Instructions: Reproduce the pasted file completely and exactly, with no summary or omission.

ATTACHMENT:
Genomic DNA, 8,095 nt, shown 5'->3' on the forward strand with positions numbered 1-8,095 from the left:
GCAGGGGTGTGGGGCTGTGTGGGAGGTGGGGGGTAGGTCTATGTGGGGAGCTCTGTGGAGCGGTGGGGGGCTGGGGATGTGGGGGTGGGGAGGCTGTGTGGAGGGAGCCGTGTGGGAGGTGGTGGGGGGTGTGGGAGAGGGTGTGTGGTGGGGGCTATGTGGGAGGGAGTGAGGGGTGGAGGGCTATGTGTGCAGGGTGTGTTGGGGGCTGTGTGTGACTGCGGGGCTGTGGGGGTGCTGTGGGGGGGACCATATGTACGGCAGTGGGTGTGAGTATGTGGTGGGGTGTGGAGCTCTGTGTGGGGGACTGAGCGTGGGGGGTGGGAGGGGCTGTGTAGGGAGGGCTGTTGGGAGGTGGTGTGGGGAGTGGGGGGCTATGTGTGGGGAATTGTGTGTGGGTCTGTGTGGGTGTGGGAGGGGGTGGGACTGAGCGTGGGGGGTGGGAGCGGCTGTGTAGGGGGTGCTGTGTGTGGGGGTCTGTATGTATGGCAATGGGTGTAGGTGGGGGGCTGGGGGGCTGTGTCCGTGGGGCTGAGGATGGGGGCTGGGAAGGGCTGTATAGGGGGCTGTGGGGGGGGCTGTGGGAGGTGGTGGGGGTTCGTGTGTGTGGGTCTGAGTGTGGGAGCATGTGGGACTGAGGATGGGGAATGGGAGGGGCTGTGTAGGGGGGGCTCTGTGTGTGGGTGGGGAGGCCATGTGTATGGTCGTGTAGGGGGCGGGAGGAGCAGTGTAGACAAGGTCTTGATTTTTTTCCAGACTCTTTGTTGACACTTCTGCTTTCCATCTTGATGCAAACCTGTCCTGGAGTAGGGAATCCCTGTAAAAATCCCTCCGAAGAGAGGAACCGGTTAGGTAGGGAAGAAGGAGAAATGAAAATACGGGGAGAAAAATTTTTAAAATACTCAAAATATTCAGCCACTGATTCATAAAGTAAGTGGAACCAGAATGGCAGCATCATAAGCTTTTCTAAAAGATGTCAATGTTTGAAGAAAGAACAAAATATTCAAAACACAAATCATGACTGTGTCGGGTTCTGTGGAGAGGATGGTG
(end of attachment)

Genomic DNA, 8,095 nt, shown 5'->3' on the forward strand with positions numbered 1-8,095 from the left:
GCAGGGGTGTGGGGCTGTGTGGGAGGTGGGGGGTAGGTCTATGTGGGGAGCTCTGTGGAGCGGTGGGGGGCTGGGGATGTGGGGGTGGGGAGGCTGTGTGGAGGGAGCCGTGTGGGAGGTGGTGGGGGGTGTGGGAGAGGGTGTGTGGTGGGGGCTATGTGGGAGGGAGTGAGGGGTGGAGGGCTATGTGTGCAGGGTGTGTTGGGGGCTGTGTGTGACTGCGGGGCTGTGGGGGTGCTGTGGGGGGGACCATATGTACGGCAGTGGGTGTGAGTATGTGGTGGGGTGTGGAGCTCTGTGTGGGGGACTGAGCGTGGGGGGTGGGAGGGGCTGTGTAGGGAGGGCTGTTGGGAGGTGGTGTGGGGAGTGGGGGGCTATGTGTGGGGAATTGTGTGTGGGTCTGTGTGGGTGTGGGAGGGGGTGGGACTGAGCGTGGGGGGTGGGAGCGGCTGTGTAGGGGGTGCTGTGTGTGGGGGTCTGTATGTATGGCAATGGGTGTAGGTGGGGGGCTGGGGGGCTGTGTCCGTGGGGCTGAGGATGGGGGCTGGGAAGGGCTGTATAGGGGGCTGTGGGGGGGGCTGTGGGAGGTGGTGGGGGTTCGTGTGTGTGGGTCTGAGTGTGGGAGCATGTGGGACTGAGGATGGGGAATGGGAGGGGCTGTGTAGGGGGGGCTCTGTGTGTGGGTGGGGAGGCCATGTGTATGGTCGTGTAGGGGGCGGGAGGAGCAGTGTAGACAAGGTCTTGATTTTTTTCCAGACTCTTTGTTGACACTTCTGCTTTCCATCTTGATGCAAACCTGTCCTGGAGTAGGGAATCCCTGTAAAAATCCCTCCGAAGAGAGGAACCGGTTAGGTAGGGAAGAAGGAGAAATGAAAATACGGGGAGAAAAATTTTTAAAATACTCAAAATATTCAGCCACTGATTCATAAAGTAAGTGGAACCAGAATGGCAGCATCATAAGCTTTTCTAAAAGATGTCAATGTTTGAAGAAAGAACAAAATATTCAAAACACAAATCATGACTGTGTCGGGTTCTGTGGAGAGGATGGTG